Scrolling down beyond the abstract reveals the prof’s data actually indicated a wider comfort zone than 3D video producers commonly assumed with their percentage rule of thumb. It’s a Friday night and you don’t have to pick thumbing through dry descriptions of experiments over whatever your plans are, but that’s why you have us. Shockingly, companies desperately hawking 3D tech are busy making it better instead of undermining their own products, but you’d have to actually read the study to find out for sure.
Samsung studies 3D viewing discomfort, finds out bloggers don’t read originally appeared on Engadget on Fri, 22 Jul 2011 21:03:00 EDT. Please see our terms for use of feeds.
, uc berkeley
O Canada — your wacky scientists are at it again. And this time, the bright minds over at the University of Western Ontario have their third eye set on a certain precognitive prize. Avoiding the messier open-skull, electrode-imbedding alternative, researchers at the Centre for Brain and Mind employed functional magnetic resonance imaging (fMRI) to successfully predict the action of participants’ hands before they’d moved a muscle. After a year of brain-scanning trials, scientists learned to accurately foretell which signals were linked to one of three set actions: grabbing the top of an object, its bottom, or simply reaching out to touch it. Like our clairvoyant cousin’s previous beverage-predicting breakthrough, the spoils of this study go to prosthetic limb motion control and the paralyzed who’ll use it. We know what you’re thinking, but we’re not going to make the obvious Thing joke here. Instead, we have to wonder — What Would Ms. Cleo Do? Full release after the break, but you already knew that.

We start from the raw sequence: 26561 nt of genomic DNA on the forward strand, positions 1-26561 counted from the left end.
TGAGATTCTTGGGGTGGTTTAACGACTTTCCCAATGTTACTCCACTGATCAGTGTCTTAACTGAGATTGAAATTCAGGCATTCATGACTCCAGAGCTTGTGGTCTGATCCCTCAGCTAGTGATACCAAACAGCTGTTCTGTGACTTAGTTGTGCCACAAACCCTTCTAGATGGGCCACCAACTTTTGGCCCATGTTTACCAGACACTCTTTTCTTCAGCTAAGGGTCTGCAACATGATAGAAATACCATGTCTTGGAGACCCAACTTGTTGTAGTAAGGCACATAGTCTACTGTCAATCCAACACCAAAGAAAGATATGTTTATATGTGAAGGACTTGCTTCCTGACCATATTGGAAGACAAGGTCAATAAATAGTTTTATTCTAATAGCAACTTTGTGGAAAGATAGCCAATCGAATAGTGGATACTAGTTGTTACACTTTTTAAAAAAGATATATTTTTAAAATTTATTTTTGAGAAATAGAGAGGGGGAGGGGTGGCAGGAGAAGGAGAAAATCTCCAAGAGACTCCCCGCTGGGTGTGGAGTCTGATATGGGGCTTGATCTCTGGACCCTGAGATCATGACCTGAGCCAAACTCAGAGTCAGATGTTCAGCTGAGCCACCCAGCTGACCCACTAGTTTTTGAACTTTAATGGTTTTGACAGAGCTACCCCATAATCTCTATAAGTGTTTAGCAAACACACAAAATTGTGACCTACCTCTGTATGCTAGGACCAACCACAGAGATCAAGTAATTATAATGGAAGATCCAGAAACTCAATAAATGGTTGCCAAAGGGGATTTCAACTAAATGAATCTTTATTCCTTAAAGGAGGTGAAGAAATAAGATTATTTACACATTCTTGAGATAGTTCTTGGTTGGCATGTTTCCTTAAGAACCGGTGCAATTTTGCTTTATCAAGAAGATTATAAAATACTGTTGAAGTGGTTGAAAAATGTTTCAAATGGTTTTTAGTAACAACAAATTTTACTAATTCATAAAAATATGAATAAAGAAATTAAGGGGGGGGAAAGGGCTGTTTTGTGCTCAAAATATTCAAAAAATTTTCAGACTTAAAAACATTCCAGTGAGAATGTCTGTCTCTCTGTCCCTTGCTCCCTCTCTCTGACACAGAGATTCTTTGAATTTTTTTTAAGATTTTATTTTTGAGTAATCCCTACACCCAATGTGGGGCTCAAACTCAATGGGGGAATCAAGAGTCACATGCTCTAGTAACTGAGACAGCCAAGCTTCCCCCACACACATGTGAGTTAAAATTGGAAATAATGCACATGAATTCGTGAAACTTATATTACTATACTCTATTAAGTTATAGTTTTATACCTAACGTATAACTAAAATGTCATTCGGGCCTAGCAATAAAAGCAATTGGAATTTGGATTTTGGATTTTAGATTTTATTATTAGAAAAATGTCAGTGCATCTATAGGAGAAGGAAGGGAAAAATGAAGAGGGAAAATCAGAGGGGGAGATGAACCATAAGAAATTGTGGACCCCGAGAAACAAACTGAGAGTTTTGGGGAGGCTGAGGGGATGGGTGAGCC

Continue reading Canadian scientists scan your brain, know how you want to hold your hand